Russia authorities urged residents of Nyonoksa, which is close to the site of the explosion, to leave their village. (Wikipedia: Kharin Andrey)
Secrecy surrounding an explosion that killed five nuclear scientists and caused a spike in radiation levels has raised fears of a cover-up as Russian authorities call on residents of Nyonoksa to leave their village.
- Medics who treated victims of an accident have been sent to Moscow for medical examination
- Russia’s state weather service said radiation levels spiked in Severodvinsk by up to 16 times
- Many Russians spoke angrily on social media of misleading reports reminiscent of Chernobyl
The explosion took place on Thursday at a naval weapons range on the coast of the White Sea in northern Russia.
State nuclear agency Rosatom said the accident occurred during a rocket test on a sea platform, with rocket fuel catching fire after the test, causing the device to detonate.
Two days later, after a spike in radiation levels was reported, Rosatom conceded the accident involved nuclear materials.
Many Russians spoke angrily on social media of misleading reports reminiscent of the lethal delays in acknowledging the Chernobyl accident three decades ago.
Russia’s state weather service said radiation levels spiked in the Russian city of Severodvinsk by up to 16 times following the explosion.
On Tuesday, Russian authorities urged residents of Nyonoksa, which is closer to the site of the explosion and has a population of around 500, to leave their village while work is carried out in the area.
“We have received a notification … about the planned activities of the military authorities. In this regard, residents of Nyonoksa were asked to leave the territory of the village from August 14,” local media quoted authorities in Severodvinsk as saying.
‘People need reliable information’
The five scientists that died in the explosion were buried Monday in the closed city of Sarov. (AP: Russian State Atomic Energy Corporation ROSATOM)
US experts said they suspected the cause was a botched test of a nuclear-powered cruise missile commissioned by President Vladimir Putin.
Boris L Vishnevsky, a member of the St. Petersburg City Council, told the New York Times that dozens of people had called asking for clarification about radiation risks.
“People need reliable information,” Mr Vishnevsky told the Times. “And if the authorities think there is no danger, and nothing needs to be done, let them announce this formally so people don’t worry.”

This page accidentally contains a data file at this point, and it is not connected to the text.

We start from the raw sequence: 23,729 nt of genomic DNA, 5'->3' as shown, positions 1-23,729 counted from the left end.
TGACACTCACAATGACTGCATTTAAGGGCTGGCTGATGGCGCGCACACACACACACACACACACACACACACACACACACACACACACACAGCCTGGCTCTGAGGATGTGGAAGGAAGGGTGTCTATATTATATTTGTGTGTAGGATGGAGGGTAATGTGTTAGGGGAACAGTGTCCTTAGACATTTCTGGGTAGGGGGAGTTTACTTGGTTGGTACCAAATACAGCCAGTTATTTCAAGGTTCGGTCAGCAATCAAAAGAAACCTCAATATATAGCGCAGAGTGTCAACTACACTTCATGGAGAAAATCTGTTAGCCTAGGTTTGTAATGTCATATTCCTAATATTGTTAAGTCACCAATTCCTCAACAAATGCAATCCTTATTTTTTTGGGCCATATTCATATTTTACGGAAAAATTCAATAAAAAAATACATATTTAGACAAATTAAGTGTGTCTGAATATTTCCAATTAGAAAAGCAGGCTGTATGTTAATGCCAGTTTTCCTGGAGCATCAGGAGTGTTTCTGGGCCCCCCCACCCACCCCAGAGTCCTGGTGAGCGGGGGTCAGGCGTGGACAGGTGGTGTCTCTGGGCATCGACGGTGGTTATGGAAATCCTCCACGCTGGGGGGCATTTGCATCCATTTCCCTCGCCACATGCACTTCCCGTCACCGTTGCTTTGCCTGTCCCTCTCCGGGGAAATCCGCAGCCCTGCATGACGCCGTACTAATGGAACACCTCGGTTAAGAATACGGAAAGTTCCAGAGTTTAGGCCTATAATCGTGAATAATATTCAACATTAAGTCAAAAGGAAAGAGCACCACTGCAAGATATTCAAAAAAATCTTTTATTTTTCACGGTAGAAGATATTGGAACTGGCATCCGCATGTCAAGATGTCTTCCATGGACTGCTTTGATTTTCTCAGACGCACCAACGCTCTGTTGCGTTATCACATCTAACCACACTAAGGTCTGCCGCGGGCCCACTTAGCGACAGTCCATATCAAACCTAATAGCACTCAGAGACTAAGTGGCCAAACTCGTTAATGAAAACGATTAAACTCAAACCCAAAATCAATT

The five scientists that died in the explosion were buried Monday in the closed city of Sarov — which houses a nuclear research facility and is surrounded by fences patrolled by the military.
While hailing the deceased as the “pride of the atomic sector”, Rosatom head Alexei Likhachev pledged to continue developing new weapons.
“The best tribute to them will be our continued work on new models of weapons, which will definitely be carried out to the end,” Mr Likhachev was quoted as saying by RIA news agency.
Medics who treated victims sent to Moscow
Medics who treated the victims of an accident were sent to Moscow for medical examination, TASS news agency cited an unnamed medical source as saying on Tuesday.
The medics sent to Moscow have signed an agreement promising not to divulge information about the incident, TASS cited the source as saying.
US President Donald Trump said on Twitter on Monday the United States was “learning much” from the explosion and the United States had “similar, though more advanced, technology”.
He said Russians were worried about the air quality around the facility and far beyond, a situation he described as “Not good!”
@realDonaldTrump: The United States is learning much from the failed missile explosion in Russia. We have similar, though more advanced, technology. The Russian “Skyfall” explosion has people worried about the air around the facility, and far beyond. Not good!
But when asked about his comments on Tuesday, the Kremlin said it, not the United States, was out in front when it came to developing new nuclear weapons.
“Our president has repeatedly said that Russian engineering in this sector significantly outstrips the level that other countries have managed to reach for the moment, and it is fairly unique,” Kremlin spokesman Dmitry Peskov said.
Mr Putin used his state-of-the nation speech in 2018 to unveil what he described as a raft of invincible new nuclear weapons, including a nuclear-powered cruise missile, an underwater nuclear-powered drone, and a laser weapon.
Tensions between Moscow and Washington over arms control have been exacerbated by the demise this month of a landmark nuclear treaty.